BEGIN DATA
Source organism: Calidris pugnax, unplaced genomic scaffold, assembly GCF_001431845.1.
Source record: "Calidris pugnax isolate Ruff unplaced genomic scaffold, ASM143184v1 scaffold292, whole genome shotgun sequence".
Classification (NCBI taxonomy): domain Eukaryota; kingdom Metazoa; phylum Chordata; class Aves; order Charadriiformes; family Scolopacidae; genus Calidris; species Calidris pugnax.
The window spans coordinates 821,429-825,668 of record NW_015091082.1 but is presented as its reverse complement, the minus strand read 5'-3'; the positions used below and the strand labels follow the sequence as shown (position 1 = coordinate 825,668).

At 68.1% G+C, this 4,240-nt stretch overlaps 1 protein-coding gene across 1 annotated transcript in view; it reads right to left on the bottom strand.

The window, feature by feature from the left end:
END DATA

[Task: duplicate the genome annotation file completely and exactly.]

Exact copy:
Source organism: Calidris pugnax, unplaced genomic scaffold, assembly GCF_001431845.1.
Source record: "Calidris pugnax isolate Ruff unplaced genomic scaffold, ASM143184v1 scaffold292, whole genome shotgun sequence".
Classification (NCBI taxonomy): domain Eukaryota; kingdom Metazoa; phylum Chordata; class Aves; order Charadriiformes; family Scolopacidae; genus Calidris; species Calidris pugnax.
The window spans coordinates 821,429-825,668 of record NW_015091082.1 but is presented as its reverse complement, the minus strand read 5'-3'; the positions used below and the strand labels follow the sequence as shown (position 1 = coordinate 825,668).

At 68.1% G+C, this 4,240-nt stretch overlaps 1 protein-coding gene across 1 annotated transcript in view; it reads right to left on the bottom strand.

The window, feature by feature from the left end: